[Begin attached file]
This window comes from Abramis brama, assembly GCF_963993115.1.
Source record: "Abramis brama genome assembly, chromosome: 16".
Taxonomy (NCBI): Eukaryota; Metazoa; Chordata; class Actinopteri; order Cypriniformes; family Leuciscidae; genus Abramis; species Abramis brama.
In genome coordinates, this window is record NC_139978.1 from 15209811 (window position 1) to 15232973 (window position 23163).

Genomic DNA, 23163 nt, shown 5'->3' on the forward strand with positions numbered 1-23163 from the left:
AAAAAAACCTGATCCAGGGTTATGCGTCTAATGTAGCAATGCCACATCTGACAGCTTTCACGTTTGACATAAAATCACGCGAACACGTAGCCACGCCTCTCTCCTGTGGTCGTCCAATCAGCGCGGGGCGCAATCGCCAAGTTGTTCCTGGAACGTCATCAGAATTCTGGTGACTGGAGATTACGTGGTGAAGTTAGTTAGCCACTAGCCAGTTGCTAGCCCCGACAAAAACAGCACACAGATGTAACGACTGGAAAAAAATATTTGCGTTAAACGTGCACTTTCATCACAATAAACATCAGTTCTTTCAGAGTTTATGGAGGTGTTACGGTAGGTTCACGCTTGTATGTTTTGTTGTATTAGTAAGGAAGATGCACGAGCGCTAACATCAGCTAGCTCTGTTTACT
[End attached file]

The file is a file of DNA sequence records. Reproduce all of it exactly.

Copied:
This window comes from Abramis brama, assembly GCF_963993115.1.
Source record: "Abramis brama genome assembly, chromosome: 16".
Taxonomy (NCBI): Eukaryota; Metazoa; Chordata; class Actinopteri; order Cypriniformes; family Leuciscidae; genus Abramis; species Abramis brama.
In genome coordinates, this window is record NC_139978.1 from 15209811 (window position 1) to 15232973 (window position 23163).

Genomic DNA, 23163 nt, shown 5'->3' on the forward strand with positions numbered 1-23163 from the left:
AAAAAAACCTGATCCAGGGTTATGCGTCTAATGTAGCAATGCCACATCTGACAGCTTTCACGTTTGACATAAAATCACGCGAACACGTAGCCACGCCTCTCTCCTGTGGTCGTCCAATCAGCGCGGGGCGCAATCGCCAAGTTGTTCCTGGAACGTCATCAGAATTCTGGTGACTGGAGATTACGTGGTGAAGTTAGTTAGCCACTAGCCAGTTGCTAGCCCCGACAAAAACAGCACACAGATGTAACGACTGGAAAAAAATATTTGCGTTAAACGTGCACTTTCATCACAATAAACATCAGTTCTTTCAGAGTTTATGGAGGTGTTACGGTAGGTTCACGCTTGTATGTTTTGTTGTATTAGTAAGGAAGATGCACGAGCGCTAACATCAGCTAGCTCTGTTTACT